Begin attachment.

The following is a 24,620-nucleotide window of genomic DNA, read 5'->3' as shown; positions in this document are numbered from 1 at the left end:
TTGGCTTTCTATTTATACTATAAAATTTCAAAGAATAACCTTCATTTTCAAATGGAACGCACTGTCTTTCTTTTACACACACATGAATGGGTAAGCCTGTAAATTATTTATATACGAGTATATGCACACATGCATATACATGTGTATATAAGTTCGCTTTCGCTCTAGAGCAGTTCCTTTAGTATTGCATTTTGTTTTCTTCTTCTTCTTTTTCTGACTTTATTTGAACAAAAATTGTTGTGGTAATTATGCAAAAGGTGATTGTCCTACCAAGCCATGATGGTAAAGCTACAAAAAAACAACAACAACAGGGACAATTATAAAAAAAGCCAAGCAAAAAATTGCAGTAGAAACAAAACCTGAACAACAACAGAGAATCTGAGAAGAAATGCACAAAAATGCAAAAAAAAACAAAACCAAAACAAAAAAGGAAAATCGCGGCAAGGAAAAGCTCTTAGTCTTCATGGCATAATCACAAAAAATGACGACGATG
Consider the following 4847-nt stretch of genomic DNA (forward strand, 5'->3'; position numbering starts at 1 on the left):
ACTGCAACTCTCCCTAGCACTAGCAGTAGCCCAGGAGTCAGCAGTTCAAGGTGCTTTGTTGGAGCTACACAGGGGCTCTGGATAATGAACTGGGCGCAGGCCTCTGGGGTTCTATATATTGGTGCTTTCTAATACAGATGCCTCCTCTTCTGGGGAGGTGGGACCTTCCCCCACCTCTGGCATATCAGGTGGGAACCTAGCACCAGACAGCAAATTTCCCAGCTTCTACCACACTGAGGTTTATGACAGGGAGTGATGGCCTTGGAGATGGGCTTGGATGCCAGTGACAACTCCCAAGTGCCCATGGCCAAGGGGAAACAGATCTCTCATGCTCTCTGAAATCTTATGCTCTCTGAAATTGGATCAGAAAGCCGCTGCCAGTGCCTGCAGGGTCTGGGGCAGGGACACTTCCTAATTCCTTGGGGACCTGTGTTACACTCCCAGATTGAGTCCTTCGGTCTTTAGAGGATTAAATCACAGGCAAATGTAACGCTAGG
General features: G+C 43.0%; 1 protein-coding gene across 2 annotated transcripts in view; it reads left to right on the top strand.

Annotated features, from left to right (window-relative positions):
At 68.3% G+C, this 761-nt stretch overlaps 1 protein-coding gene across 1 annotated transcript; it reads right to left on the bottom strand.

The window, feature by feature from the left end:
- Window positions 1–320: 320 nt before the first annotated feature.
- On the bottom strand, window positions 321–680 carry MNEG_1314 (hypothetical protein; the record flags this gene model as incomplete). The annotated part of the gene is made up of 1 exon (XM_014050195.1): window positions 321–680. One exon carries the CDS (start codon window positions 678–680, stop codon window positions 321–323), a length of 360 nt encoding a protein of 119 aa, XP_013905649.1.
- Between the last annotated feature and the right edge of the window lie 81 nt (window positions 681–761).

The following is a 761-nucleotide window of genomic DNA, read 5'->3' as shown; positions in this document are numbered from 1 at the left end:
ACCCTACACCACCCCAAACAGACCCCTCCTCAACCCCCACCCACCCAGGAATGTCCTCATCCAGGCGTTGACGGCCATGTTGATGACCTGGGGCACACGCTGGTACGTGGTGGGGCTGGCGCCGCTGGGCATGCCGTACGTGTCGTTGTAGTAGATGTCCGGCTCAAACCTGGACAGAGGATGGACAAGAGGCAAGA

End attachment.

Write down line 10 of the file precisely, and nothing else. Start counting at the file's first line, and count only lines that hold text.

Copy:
- On the bottom strand, window positions 321–680 carry MNEG_1314 (hypothetical protein; the record flags this gene model as incomplete). The annotated part of the gene is made up of 1 exon (XM_014050195.1): window positions 321–680. One exon carries the CDS (start codon window positions 678–680, stop codon window positions 321–323), a length of 360 nt encoding a protein of 119 aa, XP_013905649.1.